The combination of rising unemployment, changing store environment, Covid-19, and increasing use of aggression and weapons by offenders, is likely to increase the serious and lost time injuries of staff. This is through both physical assaults as well as mental health issues brought on by dealing with aggressive customers.


Health, Safety, and Environment (HSE) Legislation

The latest HSE legislation in both Australia and New Zealand places a huge emphasis on Directors and Officers. The CEO of Worksafe New Zealand makes it clear that “CEOs and Board Directors must exercise due diligence on health and safety.” A big part of this is understanding their organisation’s critical risks and risk profile, and monitoring changes to these - “Directors need to be aware of the organisation’s risks”.


With retail crime trends across the world showing higher aggression and weapon usage, and more organised retail crime, it is fair to say that the risks driven by crime are increasing. This is being played out on a daily basis with large US retailers, such as Walgreens, shutting down stores due to the impact of crime, with a company representative quoted saying “the safety of our team members and customers is a top concern”. And stories such as the Security Guard who was killed in May 2018 when a shoplifter punched him as he fled the store in Auckland, are a strong reminder of how serious the risks are.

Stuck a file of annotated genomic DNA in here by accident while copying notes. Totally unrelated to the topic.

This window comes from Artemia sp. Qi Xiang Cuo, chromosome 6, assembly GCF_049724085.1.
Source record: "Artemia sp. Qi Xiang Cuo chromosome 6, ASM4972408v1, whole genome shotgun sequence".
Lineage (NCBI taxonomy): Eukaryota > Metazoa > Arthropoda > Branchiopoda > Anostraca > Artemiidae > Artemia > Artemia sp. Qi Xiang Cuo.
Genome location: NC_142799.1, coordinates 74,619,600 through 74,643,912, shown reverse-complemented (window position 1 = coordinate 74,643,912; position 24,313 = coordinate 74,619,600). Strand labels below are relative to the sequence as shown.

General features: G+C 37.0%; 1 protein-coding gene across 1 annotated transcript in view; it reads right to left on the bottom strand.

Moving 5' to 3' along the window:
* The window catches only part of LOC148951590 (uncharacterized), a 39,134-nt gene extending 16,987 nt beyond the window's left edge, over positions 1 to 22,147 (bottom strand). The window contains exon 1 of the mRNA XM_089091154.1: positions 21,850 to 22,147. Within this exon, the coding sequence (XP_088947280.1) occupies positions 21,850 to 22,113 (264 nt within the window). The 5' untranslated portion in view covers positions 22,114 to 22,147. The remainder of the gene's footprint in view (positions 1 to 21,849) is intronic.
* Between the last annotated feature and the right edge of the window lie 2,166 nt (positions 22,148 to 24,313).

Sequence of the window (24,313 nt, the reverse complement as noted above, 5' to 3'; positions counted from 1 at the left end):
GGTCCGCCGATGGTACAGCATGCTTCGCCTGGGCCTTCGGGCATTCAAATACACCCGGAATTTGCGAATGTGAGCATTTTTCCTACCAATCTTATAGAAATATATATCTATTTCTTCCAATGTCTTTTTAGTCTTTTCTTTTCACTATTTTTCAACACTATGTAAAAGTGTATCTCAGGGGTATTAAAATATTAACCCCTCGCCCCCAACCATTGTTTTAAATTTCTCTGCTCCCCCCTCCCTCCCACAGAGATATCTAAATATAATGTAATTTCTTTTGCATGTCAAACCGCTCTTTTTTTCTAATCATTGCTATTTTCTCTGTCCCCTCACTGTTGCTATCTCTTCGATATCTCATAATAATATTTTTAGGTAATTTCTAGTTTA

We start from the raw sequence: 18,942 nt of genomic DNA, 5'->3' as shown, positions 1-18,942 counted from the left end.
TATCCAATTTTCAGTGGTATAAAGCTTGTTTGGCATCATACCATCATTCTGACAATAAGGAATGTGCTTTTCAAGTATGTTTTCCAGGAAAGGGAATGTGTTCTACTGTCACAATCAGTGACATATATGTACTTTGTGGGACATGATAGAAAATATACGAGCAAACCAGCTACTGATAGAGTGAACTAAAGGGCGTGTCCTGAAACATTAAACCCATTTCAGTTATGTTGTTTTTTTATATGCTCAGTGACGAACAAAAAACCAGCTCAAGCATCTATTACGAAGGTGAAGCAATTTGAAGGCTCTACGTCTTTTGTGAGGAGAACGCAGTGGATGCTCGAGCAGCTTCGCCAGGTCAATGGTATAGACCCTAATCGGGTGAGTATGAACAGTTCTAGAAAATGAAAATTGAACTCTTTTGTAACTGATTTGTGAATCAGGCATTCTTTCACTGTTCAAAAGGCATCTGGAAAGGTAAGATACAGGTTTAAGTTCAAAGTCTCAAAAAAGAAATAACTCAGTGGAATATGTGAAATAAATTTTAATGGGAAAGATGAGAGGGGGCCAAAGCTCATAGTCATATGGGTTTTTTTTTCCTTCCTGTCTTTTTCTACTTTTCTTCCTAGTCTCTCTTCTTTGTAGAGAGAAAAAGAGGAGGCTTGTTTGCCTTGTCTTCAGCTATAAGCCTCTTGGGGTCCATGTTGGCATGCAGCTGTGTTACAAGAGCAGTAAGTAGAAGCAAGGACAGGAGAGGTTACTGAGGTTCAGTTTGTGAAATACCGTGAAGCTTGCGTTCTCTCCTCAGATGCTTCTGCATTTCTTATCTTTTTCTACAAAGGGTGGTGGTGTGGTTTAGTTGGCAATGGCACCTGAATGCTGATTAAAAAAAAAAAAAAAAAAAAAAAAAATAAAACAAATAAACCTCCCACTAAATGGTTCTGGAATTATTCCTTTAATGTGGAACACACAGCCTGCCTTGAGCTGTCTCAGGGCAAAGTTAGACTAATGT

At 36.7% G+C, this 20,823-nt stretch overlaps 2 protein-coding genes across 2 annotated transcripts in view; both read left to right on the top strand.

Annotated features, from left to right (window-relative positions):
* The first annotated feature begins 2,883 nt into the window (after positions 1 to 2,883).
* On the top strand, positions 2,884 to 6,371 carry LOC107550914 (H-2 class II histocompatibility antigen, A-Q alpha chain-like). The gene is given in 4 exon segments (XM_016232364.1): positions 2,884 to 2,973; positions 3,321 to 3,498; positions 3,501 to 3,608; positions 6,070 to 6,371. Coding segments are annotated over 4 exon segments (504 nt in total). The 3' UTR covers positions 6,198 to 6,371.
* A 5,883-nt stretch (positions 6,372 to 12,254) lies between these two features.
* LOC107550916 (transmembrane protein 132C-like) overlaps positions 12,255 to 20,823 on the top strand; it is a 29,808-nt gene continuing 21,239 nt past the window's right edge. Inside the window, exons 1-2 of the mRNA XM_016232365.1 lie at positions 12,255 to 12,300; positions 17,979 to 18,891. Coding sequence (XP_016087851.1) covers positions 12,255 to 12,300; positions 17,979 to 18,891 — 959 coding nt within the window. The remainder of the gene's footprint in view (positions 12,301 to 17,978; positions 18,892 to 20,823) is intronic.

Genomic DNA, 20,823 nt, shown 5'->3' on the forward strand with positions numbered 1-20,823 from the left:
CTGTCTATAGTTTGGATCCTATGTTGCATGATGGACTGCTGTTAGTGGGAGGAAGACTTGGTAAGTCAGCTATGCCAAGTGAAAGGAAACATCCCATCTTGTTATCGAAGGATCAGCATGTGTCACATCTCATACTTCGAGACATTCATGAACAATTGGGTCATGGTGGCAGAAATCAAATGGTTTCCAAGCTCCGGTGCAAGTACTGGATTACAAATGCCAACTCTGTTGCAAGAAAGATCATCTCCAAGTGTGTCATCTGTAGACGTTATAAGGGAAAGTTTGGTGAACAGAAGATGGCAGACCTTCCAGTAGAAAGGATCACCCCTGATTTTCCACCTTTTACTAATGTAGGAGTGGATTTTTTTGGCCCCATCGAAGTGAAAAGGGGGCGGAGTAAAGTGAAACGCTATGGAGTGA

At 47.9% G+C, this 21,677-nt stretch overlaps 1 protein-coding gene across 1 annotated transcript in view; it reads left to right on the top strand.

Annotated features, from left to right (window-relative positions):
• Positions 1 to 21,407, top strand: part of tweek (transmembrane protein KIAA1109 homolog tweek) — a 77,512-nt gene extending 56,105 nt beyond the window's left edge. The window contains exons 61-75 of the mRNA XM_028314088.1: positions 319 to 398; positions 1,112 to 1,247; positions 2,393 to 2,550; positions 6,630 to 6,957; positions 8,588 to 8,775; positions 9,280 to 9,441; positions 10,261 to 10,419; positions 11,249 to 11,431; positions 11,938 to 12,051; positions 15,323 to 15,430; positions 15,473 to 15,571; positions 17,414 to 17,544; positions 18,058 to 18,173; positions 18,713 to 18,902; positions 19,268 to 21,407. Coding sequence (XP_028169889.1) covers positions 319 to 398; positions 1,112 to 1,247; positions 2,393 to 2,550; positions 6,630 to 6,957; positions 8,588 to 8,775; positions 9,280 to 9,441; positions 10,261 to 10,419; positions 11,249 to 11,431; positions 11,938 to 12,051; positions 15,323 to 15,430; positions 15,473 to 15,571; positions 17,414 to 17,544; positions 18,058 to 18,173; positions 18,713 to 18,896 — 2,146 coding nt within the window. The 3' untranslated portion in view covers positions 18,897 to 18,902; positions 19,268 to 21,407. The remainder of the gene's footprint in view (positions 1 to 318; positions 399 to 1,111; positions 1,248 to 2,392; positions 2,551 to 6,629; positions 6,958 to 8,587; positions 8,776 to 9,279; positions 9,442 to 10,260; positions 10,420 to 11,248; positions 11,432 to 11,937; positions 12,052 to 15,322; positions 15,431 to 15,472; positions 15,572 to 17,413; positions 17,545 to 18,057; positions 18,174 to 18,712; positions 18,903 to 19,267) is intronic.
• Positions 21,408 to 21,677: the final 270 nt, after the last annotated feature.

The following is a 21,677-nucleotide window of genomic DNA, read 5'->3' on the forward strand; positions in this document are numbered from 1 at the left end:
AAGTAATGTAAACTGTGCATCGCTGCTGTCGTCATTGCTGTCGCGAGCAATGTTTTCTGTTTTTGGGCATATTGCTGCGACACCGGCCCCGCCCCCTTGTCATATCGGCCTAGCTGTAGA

To ensure directors and officers are effectively undertaking their duties, advice from Worksafe is “the identification of risk and the implementation and maintenance of effective controls requires input from those at the sharp end”. Therefore, it is imperative that senior management have a system and process to get information from the store teams at the sharp end to allow them to take action to keep them safe. To enable staff at the sharp end to take appropriate action, it is important that the systems and processes all pass the relevant information about the prolific and aggressive offenders to them in a timely manner. With the potential for a long jail sentence and significant personal fines, Directors within the retail sector should be asking their leadership teams if they have these systems in place. To find out how Auror is helping retailers improve safety in stores through reducing crime click here.